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J Gen Virol. 1989 Oct;70 ( Pt 10):2653-60.

Infection of brain cells by diverse human immunodeficiency virus isolates: role of CD4 as receptor.

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  • 1Institute of Cancer Research, Chester Beatty Laboratories, London, U.K.


Cell lines originally derived from malignant tumours of the brain were infected by diverse human immunodeficiency virus types 1 and 2 (HIV-1 and HIV-2) isolates. By surface immunofluorescence it was shown that susceptible cells did not bear the CD4 antigen. They were also non-permissive for the formation of plaques by vesicular stomatitis virus pseudotypes and did not form syncytia with HIV-producing cells. Virus production was of low titre, and reverse transcriptase and the p24 antigen were consistently undetectable in the culture supernatants. Output virus could be detected by cocultivation with a sensitive T cell line, C8166, by the culture of supernatant medium with T cells and by detection of proviral HIV DNA after amplification. A higher multiplicity of input virus was required to establish a brain cell infection than was required for T lymphocytes or monocytes. Some HIV-susceptible brain cells contained mRNA for CD4 but infection was not blocked by anti-CD4 antibodies. Apparently HIV infection of these cells does not involve CD4 as the cellular receptor.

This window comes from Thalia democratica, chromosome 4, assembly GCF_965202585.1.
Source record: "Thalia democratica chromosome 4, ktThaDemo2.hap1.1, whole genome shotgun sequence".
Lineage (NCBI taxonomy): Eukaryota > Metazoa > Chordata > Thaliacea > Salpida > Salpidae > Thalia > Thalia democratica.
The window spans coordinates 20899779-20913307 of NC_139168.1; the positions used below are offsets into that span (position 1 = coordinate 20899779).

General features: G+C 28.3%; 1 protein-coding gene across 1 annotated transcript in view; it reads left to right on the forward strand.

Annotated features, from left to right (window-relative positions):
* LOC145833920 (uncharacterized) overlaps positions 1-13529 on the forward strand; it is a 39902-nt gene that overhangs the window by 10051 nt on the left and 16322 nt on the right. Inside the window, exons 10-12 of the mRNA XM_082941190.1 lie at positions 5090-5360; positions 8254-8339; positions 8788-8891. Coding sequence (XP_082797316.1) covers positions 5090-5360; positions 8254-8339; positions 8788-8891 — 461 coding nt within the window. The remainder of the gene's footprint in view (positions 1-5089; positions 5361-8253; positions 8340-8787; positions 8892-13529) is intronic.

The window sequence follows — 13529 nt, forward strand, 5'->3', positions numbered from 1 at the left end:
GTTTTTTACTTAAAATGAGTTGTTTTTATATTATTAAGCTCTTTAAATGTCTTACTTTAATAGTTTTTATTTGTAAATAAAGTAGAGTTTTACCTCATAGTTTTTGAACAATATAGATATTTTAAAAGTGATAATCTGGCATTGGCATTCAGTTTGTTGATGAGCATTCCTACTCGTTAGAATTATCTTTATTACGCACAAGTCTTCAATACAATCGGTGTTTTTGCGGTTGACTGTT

[PubMed - indexed for MEDLINE]
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